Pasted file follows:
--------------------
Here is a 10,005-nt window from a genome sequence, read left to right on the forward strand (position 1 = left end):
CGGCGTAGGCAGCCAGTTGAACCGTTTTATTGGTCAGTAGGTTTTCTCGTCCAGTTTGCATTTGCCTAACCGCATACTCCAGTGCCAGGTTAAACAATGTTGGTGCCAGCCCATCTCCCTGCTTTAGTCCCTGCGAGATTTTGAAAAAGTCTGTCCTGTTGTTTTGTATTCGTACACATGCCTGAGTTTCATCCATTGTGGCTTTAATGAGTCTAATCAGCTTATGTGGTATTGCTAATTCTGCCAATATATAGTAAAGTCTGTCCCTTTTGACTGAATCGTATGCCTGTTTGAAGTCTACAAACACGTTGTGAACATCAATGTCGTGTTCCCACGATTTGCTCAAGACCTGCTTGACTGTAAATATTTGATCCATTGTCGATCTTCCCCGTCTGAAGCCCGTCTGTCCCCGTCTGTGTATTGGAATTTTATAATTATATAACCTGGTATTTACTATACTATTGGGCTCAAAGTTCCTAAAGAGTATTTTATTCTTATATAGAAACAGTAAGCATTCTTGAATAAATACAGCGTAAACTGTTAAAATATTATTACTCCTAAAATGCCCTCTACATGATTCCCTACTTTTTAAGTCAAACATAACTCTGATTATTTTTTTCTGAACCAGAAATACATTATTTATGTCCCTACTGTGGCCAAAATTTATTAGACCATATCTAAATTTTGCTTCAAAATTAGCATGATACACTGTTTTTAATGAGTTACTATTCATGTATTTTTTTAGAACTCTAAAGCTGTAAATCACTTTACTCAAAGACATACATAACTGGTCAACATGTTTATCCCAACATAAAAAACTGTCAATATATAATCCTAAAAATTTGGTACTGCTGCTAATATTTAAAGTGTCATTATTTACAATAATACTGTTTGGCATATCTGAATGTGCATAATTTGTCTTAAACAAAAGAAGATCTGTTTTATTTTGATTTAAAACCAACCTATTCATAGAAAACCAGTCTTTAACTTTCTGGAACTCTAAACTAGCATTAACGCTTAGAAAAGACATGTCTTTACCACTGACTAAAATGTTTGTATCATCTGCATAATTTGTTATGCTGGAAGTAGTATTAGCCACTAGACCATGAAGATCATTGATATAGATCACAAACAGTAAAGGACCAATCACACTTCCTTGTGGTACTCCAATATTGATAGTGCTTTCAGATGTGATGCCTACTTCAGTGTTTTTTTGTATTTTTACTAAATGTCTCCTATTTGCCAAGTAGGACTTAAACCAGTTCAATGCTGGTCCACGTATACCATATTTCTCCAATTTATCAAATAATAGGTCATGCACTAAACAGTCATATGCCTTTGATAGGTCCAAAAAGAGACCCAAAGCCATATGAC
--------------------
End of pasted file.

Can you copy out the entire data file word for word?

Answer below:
Here is a 10,005-nt window from a genome sequence, read left to right on the forward strand (position 1 = left end):
CGGCGTAGGCAGCCAGTTGAACCGTTTTATTGGTCAGTAGGTTTTCTCGTCCAGTTTGCATTTGCCTAACCGCATACTCCAGTGCCAGGTTAAACAATGTTGGTGCCAGCCCATCTCCCTGCTTTAGTCCCTGCGAGATTTTGAAAAAGTCTGTCCTGTTGTTTTGTATTCGTACACATGCCTGAGTTTCATCCATTGTGGCTTTAATGAGTCTAATCAGCTTATGTGGTATTGCTAATTCTGCCAATATATAGTAAAGTCTGTCCCTTTTGACTGAATCGTATGCCTGTTTGAAGTCTACAAACACGTTGTGAACATCAATGTCGTGTTCCCACGATTTGCTCAAGACCTGCTTGACTGTAAATATTTGATCCATTGTCGATCTTCCCCGTCTGAAGCCCGTCTGTCCCCGTCTGTGTATTGGAATTTTATAATTATATAACCTGGTATTTACTATACTATTGGGCTCAAAGTTCCTAAAGAGTATTTTATTCTTATATAGAAACAGTAAGCATTCTTGAATAAATACAGCGTAAACTGTTAAAATATTATTACTCCTAAAATGCCCTCTACATGATTCCCTACTTTTTAAGTCAAACATAACTCTGATTATTTTTTTCTGAACCAGAAATACATTATTTATGTCCCTACTGTGGCCAAAATTTATTAGACCATATCTAAATTTTGCTTCAAAATTAGCATGATACACTGTTTTTAATGAGTTACTATTCATGTATTTTTTTAGAACTCTAAAGCTGTAAATCACTTTACTCAAAGACATACATAACTGGTCAACATGTTTATCCCAACATAAAAAACTGTCAATATATAATCCTAAAAATTTGGTACTGCTGCTAATATTTAAAGTGTCATTATTTACAATAATACTGTTTGGCATATCTGAATGTGCATAATTTGTCTTAAACAAAAGAAGATCTGTTTTATTTTGATTTAAAACCAACCTATTCATAGAAAACCAGTCTTTAACTTTCTGGAACTCTAAACTAGCATTAACGCTTAGAAAAGACATGTCTTTACCACTGACTAAAATGTTTGTATCATCTGCATAATTTGTTATGCTGGAAGTAGTATTAGCCACTAGACCATGAAGATCATTGATATAGATCACAAACAGTAAAGGACCAATCACACTTCCTTGTGGTACTCCAATATTGATAGTGCTTTCAGATGTGATGCCTACTTCAGTGTTTTTTTGTATTTTTACTAAATGTCTCCTATTTGCCAAGTAGGACTTAAACCAGTTCAATGCTGGTCCACGTATACCATATTTCTCCAATTTATCAAATAATAGGTCATGCACTAAACAGTCATATGCCTTTGATAGGTCCAAAAAGAGACCCAAAGCCATATGAC